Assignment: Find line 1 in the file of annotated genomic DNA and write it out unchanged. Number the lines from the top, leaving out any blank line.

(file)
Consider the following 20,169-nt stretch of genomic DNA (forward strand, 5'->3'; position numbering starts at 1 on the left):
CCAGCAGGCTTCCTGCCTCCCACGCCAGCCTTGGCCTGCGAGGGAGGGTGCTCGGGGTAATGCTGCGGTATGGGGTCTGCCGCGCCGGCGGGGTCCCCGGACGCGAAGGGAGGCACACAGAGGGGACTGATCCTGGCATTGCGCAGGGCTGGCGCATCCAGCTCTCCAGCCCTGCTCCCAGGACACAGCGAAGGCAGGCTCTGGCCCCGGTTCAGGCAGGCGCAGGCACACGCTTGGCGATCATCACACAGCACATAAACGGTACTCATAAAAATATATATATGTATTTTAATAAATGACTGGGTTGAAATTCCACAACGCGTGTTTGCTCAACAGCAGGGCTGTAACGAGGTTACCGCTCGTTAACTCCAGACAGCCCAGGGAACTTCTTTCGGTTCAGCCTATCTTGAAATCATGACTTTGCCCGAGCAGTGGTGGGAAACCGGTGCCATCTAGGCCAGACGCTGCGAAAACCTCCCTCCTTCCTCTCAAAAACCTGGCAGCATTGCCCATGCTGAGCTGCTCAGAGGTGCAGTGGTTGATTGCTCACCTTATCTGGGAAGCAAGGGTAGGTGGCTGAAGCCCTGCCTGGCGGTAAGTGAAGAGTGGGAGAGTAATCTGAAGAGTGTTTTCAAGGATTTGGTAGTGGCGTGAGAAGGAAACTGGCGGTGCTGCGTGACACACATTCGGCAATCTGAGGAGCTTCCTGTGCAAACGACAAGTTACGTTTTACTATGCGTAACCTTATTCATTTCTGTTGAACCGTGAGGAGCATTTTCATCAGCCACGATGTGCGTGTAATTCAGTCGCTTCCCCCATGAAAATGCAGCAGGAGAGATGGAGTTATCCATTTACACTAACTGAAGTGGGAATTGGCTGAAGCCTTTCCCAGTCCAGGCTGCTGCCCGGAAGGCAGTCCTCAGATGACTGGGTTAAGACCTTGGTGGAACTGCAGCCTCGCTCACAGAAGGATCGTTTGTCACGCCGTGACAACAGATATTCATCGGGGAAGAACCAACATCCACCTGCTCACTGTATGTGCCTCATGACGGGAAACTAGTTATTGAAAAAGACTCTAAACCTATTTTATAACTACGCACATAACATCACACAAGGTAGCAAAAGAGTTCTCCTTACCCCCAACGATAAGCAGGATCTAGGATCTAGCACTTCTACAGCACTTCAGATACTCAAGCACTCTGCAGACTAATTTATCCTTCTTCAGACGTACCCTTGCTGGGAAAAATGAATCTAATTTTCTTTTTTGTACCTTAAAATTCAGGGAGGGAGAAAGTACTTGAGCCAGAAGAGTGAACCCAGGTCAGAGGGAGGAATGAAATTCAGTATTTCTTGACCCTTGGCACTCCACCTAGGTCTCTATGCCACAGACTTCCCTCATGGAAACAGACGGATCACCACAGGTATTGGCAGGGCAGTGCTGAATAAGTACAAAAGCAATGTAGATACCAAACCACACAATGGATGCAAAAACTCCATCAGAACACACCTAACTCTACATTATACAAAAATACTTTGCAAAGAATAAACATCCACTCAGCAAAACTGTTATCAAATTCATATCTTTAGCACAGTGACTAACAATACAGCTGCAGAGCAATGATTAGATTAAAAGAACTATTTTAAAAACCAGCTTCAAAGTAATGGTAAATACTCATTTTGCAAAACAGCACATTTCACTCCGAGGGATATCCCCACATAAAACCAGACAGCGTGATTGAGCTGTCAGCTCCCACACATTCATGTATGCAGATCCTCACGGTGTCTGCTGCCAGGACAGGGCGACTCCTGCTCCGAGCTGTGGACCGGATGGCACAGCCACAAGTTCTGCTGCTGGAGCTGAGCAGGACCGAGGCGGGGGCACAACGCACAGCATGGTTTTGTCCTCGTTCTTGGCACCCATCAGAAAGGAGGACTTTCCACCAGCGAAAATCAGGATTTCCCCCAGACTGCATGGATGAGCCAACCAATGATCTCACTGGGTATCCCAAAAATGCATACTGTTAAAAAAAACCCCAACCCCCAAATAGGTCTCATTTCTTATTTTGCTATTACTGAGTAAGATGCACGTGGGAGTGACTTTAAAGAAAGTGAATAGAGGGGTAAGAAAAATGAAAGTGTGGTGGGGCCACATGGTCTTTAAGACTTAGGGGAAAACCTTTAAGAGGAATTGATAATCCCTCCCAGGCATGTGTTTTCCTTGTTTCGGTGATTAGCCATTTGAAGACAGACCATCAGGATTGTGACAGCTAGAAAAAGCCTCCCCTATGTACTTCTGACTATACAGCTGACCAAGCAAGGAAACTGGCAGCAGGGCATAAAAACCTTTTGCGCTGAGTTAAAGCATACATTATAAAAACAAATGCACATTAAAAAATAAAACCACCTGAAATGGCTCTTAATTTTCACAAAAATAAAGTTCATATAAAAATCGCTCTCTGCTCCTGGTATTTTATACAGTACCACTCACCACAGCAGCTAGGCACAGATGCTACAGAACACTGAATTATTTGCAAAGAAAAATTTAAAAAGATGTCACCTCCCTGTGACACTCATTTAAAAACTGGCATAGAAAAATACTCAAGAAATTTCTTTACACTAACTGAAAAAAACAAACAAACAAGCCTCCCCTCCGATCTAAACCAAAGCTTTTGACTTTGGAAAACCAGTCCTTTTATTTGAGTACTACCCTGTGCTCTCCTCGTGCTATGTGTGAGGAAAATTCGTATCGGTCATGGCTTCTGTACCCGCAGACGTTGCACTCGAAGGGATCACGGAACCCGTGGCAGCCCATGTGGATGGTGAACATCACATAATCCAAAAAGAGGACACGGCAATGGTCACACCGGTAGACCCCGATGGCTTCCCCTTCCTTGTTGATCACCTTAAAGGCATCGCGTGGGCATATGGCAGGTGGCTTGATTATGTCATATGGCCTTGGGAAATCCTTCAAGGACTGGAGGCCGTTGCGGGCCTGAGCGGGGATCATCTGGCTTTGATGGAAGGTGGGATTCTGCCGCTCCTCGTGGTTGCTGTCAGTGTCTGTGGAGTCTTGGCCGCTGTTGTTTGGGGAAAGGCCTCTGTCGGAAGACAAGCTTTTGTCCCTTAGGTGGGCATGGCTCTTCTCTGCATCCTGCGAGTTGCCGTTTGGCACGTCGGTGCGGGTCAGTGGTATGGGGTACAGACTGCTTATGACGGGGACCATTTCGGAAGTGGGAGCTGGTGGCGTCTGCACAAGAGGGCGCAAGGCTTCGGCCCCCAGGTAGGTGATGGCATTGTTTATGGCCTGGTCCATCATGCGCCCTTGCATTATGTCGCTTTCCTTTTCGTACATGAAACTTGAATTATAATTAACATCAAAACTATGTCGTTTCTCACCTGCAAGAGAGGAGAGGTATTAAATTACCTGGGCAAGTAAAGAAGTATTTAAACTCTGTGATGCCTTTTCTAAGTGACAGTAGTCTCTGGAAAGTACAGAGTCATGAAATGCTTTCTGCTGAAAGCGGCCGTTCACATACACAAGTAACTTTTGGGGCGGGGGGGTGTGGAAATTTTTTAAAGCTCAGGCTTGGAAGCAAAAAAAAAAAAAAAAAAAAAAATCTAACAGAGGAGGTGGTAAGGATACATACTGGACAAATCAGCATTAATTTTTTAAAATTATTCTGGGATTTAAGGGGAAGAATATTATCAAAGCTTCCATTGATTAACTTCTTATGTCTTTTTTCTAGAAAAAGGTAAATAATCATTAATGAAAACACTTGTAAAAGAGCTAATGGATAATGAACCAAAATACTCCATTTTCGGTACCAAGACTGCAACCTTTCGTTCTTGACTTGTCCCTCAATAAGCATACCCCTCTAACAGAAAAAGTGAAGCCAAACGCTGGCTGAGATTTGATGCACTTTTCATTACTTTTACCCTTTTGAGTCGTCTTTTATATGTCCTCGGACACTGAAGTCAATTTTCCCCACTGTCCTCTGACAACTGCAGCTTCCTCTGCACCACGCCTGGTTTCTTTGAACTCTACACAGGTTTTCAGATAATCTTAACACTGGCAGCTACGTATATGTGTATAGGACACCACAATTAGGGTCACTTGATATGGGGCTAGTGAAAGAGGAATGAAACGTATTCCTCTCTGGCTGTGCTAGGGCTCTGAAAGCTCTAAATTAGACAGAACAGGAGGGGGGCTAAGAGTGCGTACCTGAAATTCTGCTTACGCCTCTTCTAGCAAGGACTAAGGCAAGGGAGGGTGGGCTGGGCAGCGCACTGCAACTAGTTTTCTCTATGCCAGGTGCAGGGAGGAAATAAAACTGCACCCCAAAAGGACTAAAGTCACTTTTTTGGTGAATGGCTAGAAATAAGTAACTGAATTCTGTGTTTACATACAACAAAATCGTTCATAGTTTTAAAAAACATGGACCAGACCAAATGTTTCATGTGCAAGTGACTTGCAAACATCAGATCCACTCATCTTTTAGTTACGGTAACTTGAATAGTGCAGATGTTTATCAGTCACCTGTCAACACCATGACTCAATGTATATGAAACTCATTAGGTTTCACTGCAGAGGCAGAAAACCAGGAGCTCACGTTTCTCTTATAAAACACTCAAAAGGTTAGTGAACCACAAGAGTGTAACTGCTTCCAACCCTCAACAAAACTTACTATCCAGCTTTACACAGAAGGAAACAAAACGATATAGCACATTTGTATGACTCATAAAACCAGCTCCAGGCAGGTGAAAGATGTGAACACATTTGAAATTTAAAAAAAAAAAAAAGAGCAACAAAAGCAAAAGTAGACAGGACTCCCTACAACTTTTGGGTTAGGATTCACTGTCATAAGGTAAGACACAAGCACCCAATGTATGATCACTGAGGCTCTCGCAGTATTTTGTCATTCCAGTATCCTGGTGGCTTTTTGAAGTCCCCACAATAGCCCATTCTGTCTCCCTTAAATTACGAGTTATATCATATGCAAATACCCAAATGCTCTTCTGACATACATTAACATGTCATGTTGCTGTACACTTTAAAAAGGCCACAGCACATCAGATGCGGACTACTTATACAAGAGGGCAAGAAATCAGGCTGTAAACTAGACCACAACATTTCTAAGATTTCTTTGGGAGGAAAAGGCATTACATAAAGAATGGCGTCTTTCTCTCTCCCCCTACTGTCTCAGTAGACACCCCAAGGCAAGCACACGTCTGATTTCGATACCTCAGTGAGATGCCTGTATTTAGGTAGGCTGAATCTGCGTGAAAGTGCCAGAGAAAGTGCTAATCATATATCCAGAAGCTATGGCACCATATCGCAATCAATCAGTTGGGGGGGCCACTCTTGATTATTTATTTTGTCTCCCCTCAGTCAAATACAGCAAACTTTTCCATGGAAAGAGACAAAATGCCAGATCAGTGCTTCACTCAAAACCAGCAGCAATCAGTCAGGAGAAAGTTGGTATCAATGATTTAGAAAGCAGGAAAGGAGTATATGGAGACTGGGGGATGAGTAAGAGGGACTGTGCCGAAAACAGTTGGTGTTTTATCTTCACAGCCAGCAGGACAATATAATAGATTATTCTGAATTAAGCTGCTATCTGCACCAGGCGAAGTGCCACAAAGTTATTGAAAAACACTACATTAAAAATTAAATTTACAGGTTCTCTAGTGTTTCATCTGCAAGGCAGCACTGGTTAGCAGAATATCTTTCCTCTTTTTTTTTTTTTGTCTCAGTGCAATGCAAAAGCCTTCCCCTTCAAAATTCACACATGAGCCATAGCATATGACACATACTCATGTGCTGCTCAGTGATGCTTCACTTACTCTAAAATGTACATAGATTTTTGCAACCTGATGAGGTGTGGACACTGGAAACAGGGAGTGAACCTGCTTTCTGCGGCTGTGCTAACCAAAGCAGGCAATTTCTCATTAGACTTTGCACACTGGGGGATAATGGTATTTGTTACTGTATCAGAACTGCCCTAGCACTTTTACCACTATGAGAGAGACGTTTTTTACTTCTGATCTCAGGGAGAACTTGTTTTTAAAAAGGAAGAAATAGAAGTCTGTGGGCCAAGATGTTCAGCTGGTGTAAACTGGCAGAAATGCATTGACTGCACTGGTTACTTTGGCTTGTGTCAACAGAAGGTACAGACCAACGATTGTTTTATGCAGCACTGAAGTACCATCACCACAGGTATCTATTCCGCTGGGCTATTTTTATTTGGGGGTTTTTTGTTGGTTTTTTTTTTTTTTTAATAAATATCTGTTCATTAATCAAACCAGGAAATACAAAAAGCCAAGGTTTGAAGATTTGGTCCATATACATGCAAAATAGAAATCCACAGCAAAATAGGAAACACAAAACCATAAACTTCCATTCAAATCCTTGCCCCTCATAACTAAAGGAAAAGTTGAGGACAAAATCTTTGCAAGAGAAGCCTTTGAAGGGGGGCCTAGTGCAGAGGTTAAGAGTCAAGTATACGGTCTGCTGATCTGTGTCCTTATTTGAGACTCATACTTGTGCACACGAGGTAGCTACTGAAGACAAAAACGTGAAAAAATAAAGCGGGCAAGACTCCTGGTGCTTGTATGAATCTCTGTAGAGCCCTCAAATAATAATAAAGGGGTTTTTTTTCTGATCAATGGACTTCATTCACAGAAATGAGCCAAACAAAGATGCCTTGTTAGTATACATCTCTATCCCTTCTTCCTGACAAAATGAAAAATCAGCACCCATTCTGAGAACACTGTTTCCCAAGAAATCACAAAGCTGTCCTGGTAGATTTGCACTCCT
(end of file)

Consider the following 20,169-nt stretch of genomic DNA (forward strand, 5'->3'; position numbering starts at 1 on the left):